From the get-go, we knew that we had a false alarm. With the dozens of sensors reporting fires, one of them being the sensor in the security office itself, but Jake and I still had to run the hospital checking them while Stan stayed back to say nice and comforting things to the disgruntle systems in an attempt to calm them down. Now regulations state that Jake and I are suppose to forgo the elevators for the stairs at times like those but don't get upset with me if I go ahead and say that rule goes over like a submarine with a screen door for us. We have far too much ground to cover to worry about little things like elevator failure and the resulting death by smoke inhalation during a real fire.
For the first hour, Jake and I did not have any problems finding then resetting the sensors hanging down from the ceiling. They more or less look like coffee cups and have two little lights on either side that normally blink when the fire systems are behaving. As we arrived on a floor, Jake would take one side of the building and I the other looking for the tripped sensors. The fun came for Jake when he had to run into the female shower area on the fourth floor and negotiate around a couple of nurses that had picked that time to have a shower. After he called me on the radio to tell me about it I made a mental note to pull seniority the next time we have a false alarm and take that side of that particular floor to reset sensors.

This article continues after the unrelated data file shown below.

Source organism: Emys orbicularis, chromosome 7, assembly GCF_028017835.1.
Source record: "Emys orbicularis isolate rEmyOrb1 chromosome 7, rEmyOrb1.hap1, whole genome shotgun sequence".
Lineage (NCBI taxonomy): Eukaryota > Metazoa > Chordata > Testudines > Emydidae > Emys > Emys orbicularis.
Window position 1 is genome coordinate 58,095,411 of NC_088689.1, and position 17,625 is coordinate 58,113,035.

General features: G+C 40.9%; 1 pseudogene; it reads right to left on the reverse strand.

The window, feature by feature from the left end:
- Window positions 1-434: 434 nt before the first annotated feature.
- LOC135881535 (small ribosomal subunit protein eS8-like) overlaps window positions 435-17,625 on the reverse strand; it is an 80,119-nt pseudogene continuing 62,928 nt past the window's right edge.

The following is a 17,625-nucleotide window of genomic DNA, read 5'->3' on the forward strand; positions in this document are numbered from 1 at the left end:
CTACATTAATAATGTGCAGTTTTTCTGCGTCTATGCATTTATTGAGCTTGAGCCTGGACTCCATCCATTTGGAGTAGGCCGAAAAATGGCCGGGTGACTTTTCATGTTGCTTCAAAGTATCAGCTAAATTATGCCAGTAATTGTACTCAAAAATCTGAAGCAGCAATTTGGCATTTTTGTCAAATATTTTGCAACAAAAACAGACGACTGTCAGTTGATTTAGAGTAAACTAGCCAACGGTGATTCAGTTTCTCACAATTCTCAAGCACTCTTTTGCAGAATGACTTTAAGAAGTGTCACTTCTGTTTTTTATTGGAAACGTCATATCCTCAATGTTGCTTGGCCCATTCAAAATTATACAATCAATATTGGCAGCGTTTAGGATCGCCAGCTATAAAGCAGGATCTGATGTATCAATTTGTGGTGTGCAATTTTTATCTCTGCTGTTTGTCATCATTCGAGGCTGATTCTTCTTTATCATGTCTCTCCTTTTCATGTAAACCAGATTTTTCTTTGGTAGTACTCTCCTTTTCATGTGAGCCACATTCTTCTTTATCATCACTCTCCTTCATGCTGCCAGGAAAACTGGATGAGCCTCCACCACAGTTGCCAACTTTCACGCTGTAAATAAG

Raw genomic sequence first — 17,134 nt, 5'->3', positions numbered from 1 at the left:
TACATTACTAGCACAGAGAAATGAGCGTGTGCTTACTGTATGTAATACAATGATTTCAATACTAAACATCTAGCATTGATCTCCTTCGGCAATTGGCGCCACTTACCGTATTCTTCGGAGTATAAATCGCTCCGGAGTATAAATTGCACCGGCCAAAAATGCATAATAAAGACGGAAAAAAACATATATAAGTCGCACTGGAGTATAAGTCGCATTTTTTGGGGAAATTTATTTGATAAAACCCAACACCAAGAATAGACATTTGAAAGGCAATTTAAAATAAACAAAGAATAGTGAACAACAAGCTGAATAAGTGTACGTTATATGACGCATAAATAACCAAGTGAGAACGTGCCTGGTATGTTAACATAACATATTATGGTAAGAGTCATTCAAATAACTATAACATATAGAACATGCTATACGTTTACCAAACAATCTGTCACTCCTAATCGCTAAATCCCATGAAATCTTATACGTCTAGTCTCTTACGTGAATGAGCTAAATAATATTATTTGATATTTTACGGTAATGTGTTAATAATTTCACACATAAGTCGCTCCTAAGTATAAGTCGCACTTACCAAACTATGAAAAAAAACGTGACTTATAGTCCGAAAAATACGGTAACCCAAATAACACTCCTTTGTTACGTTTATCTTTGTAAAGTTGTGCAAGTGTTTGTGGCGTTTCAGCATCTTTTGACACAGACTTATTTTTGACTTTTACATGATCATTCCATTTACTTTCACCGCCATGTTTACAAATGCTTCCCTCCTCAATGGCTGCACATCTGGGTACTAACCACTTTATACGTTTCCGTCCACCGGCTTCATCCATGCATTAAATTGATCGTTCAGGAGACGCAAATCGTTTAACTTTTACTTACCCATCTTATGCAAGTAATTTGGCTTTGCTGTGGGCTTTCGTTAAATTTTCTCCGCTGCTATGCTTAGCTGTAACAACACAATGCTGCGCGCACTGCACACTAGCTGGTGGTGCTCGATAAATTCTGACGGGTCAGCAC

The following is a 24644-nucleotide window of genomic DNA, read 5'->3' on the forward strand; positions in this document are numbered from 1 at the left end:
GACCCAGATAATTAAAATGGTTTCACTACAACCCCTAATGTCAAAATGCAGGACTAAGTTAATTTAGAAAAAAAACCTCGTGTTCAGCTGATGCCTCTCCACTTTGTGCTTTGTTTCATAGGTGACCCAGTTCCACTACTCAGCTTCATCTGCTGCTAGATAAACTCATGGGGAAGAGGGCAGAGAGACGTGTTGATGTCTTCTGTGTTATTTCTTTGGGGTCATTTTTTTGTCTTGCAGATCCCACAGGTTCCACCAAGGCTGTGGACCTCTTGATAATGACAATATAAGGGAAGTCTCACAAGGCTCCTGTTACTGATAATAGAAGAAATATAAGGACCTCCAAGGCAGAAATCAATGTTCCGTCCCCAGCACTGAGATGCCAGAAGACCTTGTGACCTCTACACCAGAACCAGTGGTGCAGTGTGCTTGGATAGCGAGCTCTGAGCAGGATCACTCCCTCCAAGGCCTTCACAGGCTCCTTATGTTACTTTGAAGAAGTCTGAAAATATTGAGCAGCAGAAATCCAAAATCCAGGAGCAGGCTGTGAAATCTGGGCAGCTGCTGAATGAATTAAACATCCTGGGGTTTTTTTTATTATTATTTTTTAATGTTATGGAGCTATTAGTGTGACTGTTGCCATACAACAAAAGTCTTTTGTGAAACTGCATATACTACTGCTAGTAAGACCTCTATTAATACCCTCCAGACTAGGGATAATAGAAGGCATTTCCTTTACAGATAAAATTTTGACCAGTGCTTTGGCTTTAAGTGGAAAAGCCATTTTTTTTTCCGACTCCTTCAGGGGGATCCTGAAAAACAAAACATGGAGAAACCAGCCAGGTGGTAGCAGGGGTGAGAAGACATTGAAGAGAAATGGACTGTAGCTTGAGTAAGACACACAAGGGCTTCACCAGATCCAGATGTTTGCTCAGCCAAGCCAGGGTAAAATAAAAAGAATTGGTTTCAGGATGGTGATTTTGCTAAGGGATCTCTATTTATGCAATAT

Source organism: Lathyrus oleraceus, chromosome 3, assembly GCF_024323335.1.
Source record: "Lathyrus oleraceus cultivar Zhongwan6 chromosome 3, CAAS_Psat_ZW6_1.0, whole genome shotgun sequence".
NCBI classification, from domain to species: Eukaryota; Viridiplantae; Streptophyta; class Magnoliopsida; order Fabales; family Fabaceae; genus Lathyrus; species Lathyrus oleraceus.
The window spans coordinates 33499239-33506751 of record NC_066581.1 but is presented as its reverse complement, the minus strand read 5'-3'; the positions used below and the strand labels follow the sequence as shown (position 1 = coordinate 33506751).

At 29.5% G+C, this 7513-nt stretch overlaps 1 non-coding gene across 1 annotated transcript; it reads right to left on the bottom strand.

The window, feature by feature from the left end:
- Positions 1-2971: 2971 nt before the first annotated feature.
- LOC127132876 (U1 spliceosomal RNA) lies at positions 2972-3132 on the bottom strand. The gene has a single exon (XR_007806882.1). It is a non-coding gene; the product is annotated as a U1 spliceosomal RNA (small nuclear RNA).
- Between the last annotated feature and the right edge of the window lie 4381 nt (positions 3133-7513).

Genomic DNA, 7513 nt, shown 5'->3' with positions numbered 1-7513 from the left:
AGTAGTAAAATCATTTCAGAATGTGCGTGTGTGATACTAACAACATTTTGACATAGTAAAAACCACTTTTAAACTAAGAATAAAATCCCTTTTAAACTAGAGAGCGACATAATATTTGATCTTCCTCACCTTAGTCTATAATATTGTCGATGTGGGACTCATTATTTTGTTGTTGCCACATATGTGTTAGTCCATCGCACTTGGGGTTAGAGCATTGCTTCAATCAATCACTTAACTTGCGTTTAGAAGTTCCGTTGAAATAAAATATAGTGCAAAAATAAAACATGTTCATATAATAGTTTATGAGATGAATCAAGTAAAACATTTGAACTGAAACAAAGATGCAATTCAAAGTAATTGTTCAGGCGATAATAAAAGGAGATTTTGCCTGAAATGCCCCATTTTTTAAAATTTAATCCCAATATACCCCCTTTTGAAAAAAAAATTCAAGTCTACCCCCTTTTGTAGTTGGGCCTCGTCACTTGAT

My warm and fuzzy adventure occurred in an empty patient's room while standing on a chair trying to reach a sensor that was a little too high up. Even with the chair I was having to go on my tip-toes to reach the reset and the thought passed through my tiny brain right then that if I lost my balance or the chair broke I would be a fine example of Darwin's law that the dumb tend to weed themselves out of the gene pool. But no, I jumped off the chair in one piece only to find the cutest little old lady standing at the open door with a curious look on her face. Just as I was about to introduce myself she raised her cane and started walking toward me squeaking something about being in her room. Luckily the nurse who had been accompanying the little old lady on her late night walk and had only stepped away to assist another nurse for a second quickly stormed in saving me from having my ass kicked.